I can’t offer a link, but somebody (Joe Leydon?) recently quoted Pauline Kael as having said that she could tell if a movie blew by watching the first ten minutes. I’ve always been able to tell in less than five. Like with people, there are dozens of ways that movies give the game away early. In House of Games Joe Mantegna called them “tells.”
Owen Wilson in Drillbit Taylor
Sometimes I can smell trouble from an opening-credit sequence. Any comedy or relationship movie from a big studio that opens with a helicopter shot of a major city (you know the kind of shot I mean…swooping in over the bay, moving under a bridge) is almost certainly going to cause pain.
I’ve actually moved beyond credit sequences. When it comes to films I haven’t read the scripts of or heard stuff about, I can all tell a lot by just skimming an Entertainment Weekly preview blurb. I read it, other stuff kicks in, I get a fix. Here’s a rundown on the whole spring season, based partly on the EW article in last week’s issue (#980), partly on screenings, partly on film-festival buzz, partly aroma, partly knowing the directors, partly talk, partly insect antennae.
Out of 33 films, 12 are either known or suspected of being very good, good or decent second-raters.
High Calibre, Certainly Worth Seeing: Roger Donaldson‘s The Bank Job (3.7); Kimberley Peirce‘s Stop Loss (3.28); Martin Scorsese‘s Shine a Light (4.4). (3)
Promising but No Promises: Ira Sachs‘ Married Life (3.7 — good festival buzz); George Clooney‘s Leatherheads (4.4); David Mamet‘s Redbelt (4.25); Noam Murro‘s Smart People (4.11); David Ayer‘s Street Kings (4.11); Marcel Langenegger‘s The Tourist (4.25); Helen Hunt‘s Then She Found Me (4.25); Bill Maher‘s Sleepwalking (3.14); Thomas McCarthy‘s The Visitor (4.18). (9)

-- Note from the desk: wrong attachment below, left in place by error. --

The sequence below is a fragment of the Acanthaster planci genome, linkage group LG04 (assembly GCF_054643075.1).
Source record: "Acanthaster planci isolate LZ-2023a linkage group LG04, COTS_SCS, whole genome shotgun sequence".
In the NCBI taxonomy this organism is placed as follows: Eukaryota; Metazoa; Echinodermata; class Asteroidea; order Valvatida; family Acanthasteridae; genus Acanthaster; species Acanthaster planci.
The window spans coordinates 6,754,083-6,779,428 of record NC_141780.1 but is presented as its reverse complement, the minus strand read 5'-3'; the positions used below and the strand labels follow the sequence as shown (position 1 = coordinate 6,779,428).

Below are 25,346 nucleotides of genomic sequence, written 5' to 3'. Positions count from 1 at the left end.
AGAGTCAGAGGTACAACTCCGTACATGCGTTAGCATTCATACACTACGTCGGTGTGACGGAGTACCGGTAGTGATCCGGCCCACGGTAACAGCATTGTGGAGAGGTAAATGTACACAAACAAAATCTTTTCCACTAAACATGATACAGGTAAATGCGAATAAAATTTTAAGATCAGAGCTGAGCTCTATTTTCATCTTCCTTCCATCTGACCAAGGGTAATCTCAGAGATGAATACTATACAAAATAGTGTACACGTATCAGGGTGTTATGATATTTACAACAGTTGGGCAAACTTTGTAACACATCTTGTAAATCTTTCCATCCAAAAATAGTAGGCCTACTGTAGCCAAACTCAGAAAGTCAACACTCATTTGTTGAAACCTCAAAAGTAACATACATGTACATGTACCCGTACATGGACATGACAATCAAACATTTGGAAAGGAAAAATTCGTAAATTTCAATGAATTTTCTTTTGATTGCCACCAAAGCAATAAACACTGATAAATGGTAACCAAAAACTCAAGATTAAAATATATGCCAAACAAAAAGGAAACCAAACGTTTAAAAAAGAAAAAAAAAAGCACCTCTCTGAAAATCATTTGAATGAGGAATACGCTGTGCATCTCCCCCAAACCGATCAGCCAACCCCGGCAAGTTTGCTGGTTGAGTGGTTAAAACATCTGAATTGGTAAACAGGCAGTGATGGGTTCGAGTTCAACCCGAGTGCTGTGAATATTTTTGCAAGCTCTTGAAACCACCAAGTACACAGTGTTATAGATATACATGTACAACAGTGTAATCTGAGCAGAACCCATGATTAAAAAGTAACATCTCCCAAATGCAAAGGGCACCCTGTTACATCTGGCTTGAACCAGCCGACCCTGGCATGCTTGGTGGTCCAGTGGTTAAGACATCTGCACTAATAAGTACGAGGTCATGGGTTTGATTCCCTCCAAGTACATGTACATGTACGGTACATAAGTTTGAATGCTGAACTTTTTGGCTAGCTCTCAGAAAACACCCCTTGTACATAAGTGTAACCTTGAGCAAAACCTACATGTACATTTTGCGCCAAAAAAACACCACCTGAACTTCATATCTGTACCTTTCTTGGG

Richard Jenkins (l.) in The Visitor
Possibly Tolerable: Steven Brill‘s Drillbit Taylor (3.21 — mild slapstick, Owen Wilson featherings); Roland Emmerich‘s 10,000 B.C. (cheap sabre-tooth thrills); Michael Haneke‘s Funny Games (sadistic perversity); Robert Luketic‘s 21 (3.28); Carter Smith‘The Ruins (4.4); Michael McCullers‘ Baby Mama (4.25). (6)
Caveat Emptor: Bharat Nalluri‘s Miss Pettigew Lives for a Day (3.7); Zak Penn‘s The Grand (3.21 — best-in-show poker movie…meh); Wong Kar Wai‘s My Blueberry Nights (saw it in Cannes, big disappointment); Jennifer Flackett and Mark Levin‘s Nim’s Island; Jon Hurwitz and Hayden Schlossberg‘s Harold & Kumar Escape from Guantanamo Bay (4.25); Jon Avnet‘s 8 Minutes (4.18); ; Nicholas Stoller‘s Forgetting Sarah Marshall (not with that title); Gus Van Sant‘s Paranoid Park (3.7); David Gordon Green‘s Snow Angels (3.7); Masayuki Ochiai‘s Shutter. (10)
No Way in Hell: Tyler Perry’s Meet The Browns (3.21 — obvious reasons); J.P. Schaefer‘s Chapter 27 (3.28 — Mark Chapman stalks John Lennon, delayed forever, said to be rough going, fat Jared Leto + Lindsay Lohan); Jimmy Hayward and Steve Martino‘s Dr. Seuss’ Horton Hears a Who (3.14); Nelson McCormick‘s Prom Night (4.11); Craig Mazin‘s Superhero Movie (3.28). (5)